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West travels the world to make a difference

Spencer West has led a life that's been more challenging than most.
Both of Spencer West's legs were amputated just below his pelvis when he was a young child. As a Free the Children ambassador, he uses his story as a way to motivate people. Supplied photo.
Spencer West has led a life that's been more challenging than most.

Born with a genetic disease that caused his leg muscles not to work, his legs were removed at the knee when he was just two years old, with the hope that he could use prosthetic legs.

When that didn't work out, he had another surgery at the age of five, where the rest of his legs were amputated just below his pelvis.

“After my surgeries, my doctors told my family that I would never walk, sit up or be a functioning member of society,” said West, now 33, who comes from the state of Wyoming. “I set out to prove them wrong.”

It was a difficult road, though, as people often treated him differently.

“I was definitely a target of bullying, here and there,” he said. “One student thought it was funny to grab the back of my wheelchair so I'd stop abruptly, and my books would fall on the floor, and I would tumble out after them.”

West walks on his hands — he said he moves something “like a monkey” — and also uses a wheelchair.

Using his hands, he's done things such as walk 300 kilometres from Edmonton to Calgary to raise money and climb Mount Kilimanjaro.

It was after he graduated from university that West became involved with Free the Children, an international charity and youth movement founded in 1995 by 12-year-old Canadian Craig Kielburger.

The organization focuses on sustainable development in developing countries and encourages youth from developed countries to make a difference in the world.

West said one of his friends invited him to visit Africa, and help build a school through Free the Children.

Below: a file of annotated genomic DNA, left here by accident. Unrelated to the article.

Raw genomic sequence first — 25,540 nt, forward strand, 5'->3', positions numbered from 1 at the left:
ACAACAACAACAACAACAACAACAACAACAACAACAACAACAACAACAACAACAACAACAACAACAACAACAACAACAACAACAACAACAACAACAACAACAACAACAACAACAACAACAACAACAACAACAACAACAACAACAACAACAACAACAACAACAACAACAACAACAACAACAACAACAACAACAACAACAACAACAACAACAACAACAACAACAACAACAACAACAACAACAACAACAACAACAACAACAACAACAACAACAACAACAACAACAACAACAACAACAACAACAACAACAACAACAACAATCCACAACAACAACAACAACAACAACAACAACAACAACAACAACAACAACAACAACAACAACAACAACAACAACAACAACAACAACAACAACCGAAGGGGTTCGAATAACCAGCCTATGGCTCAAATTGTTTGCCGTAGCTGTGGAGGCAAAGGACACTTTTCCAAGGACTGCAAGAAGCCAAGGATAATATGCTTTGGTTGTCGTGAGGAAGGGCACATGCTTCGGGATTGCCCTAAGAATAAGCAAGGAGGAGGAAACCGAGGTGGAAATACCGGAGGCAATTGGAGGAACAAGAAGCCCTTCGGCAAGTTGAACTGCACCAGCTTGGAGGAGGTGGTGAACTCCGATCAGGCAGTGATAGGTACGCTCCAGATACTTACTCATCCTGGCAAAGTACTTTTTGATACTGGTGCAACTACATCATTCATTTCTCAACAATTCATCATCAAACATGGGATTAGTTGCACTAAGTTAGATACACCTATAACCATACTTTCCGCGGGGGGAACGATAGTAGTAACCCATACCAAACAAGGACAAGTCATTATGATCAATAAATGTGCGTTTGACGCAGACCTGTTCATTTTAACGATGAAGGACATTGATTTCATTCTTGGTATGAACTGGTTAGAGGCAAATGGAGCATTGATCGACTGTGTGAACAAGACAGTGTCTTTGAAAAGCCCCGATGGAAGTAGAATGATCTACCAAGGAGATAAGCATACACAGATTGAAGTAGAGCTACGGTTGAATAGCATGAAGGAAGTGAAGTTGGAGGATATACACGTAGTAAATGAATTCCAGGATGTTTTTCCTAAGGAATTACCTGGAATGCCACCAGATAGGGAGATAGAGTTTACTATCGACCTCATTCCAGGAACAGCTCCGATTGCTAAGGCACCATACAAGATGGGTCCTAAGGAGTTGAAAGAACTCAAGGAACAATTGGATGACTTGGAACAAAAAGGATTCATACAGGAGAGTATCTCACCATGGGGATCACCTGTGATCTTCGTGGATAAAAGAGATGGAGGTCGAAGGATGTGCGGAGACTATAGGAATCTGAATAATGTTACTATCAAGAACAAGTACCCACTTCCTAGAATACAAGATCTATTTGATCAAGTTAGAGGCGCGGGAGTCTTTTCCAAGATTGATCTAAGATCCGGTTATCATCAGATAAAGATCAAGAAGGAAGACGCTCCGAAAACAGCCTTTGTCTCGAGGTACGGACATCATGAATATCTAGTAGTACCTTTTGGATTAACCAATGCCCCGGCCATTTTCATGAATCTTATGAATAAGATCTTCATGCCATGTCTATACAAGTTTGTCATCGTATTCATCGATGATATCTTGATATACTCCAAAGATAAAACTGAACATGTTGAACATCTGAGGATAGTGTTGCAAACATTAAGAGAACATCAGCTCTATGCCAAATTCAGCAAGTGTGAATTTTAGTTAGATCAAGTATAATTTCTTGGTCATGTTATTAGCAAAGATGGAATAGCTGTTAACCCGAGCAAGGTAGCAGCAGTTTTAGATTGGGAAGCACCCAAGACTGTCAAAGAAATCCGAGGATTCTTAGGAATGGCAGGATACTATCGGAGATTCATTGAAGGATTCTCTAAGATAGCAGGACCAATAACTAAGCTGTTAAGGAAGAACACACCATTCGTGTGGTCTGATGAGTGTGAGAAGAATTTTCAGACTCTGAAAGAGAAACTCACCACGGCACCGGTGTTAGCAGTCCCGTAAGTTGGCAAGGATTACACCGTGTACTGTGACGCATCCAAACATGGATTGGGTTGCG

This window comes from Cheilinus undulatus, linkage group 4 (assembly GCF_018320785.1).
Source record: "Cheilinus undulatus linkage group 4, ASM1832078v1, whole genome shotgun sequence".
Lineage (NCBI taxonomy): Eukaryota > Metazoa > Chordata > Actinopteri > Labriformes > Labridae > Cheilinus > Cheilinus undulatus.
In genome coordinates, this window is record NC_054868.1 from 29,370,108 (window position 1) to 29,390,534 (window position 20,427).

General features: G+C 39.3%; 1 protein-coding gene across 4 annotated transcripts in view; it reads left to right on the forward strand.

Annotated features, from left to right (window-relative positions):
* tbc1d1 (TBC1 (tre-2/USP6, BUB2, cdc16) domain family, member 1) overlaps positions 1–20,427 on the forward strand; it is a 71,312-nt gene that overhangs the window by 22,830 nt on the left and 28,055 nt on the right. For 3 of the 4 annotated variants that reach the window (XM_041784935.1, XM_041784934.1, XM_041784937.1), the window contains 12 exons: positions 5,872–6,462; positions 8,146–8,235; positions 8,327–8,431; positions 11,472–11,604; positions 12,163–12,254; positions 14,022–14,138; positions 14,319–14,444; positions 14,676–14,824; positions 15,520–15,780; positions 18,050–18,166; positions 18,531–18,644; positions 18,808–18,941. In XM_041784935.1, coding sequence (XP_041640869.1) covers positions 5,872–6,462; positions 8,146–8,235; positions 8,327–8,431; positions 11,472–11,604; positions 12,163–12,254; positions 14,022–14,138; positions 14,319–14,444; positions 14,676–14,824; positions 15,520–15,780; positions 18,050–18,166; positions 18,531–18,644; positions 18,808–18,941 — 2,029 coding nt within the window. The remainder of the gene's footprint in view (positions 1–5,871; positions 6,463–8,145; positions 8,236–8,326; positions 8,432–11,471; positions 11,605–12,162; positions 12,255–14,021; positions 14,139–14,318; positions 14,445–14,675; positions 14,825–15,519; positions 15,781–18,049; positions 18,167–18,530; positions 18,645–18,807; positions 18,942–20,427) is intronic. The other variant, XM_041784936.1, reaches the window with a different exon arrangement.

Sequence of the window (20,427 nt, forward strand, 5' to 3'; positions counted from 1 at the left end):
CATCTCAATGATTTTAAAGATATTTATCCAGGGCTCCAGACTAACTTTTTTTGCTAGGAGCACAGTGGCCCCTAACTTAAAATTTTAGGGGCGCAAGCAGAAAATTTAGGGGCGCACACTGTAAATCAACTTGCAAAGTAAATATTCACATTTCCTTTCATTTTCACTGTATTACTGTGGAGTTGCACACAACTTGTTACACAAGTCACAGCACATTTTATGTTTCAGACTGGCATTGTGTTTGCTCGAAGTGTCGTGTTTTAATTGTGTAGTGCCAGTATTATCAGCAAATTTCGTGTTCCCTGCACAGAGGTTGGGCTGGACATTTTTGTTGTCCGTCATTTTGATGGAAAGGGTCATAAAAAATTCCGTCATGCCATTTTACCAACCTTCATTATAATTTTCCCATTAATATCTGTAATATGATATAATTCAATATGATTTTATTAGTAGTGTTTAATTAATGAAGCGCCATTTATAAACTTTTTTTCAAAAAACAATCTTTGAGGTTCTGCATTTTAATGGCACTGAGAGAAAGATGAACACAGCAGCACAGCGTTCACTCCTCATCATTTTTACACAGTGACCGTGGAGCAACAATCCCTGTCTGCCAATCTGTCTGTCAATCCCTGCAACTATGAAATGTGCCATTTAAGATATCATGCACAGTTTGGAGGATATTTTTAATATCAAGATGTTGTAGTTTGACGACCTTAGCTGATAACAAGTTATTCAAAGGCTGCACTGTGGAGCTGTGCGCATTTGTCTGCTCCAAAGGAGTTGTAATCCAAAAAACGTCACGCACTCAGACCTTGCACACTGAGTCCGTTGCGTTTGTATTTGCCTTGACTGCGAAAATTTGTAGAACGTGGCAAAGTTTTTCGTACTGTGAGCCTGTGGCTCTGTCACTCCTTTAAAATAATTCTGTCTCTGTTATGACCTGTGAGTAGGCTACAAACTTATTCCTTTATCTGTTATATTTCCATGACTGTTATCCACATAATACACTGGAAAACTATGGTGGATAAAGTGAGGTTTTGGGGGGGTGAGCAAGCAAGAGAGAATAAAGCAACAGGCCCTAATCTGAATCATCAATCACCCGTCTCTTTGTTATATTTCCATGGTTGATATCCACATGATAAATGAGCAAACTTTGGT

“It was truly a life-changing experience,” he said. “I saw the incredible work that Free the Children was doing on the ground and breaking the cycle of poverty through education.”

After telling the African children his story, a young girl said she didn't know something like that could happen to white people.

“The way I interpreted it, she thought they were the only ones with challenges,” West said. “She didn't realize people outside of their community also had challenges.”

He said that's how he learned he could use his story to inspire people to look at challenges differently, but also to get involved with something they're passionate about.

West is now an ambassador for Free the Children, and is currently in the middle of a 10-week tour of Canada as part of the organization's We Create Change Tour. The tour is due to make a stop at St. Andrew's United Church in Sudbury May 16.

Joining West on the tour are 11-year-old activist Hannah Alper and the Canadian musical group Neverest.

“It's been very humbling,” West said.

“People have come up to me and said they're inspired or that they feel like they can make a difference, too.

“That's the whole reason I want to tell my story, not because of me, but because I want them to recognize that if I can do this, so can they.”

The Sudbury event is a fundraiser for Sudbury Minga for Maasai, which has raised about $146,000 for Free the Children's Adopt a Village project in Pimbiniet, Kenya since 2007.

Thanks to the organization, the village now has a new primary school, safe drinking water and access to a mobile clinic. The Sudbury volunteers are currently fundraising to build a tenth classroom for the school.

Sudbury Minga for Maasai co-ordinator Lori Adams said she's looking forward to hearing West speak.

“He inspires others to overcome obstacles and to push beyond limits and achieve their dreams, and he really is quite a role model, not only for youth, but adults as well,” he said.

Tickets to the We Create Change event, which cost $15 for students and $20 for adults, are available at Gloria's Restaurant and Convenience or by phoning 705-522-2018.

Heidi Ulrichsen

About the Author: Heidi Ulrichsen

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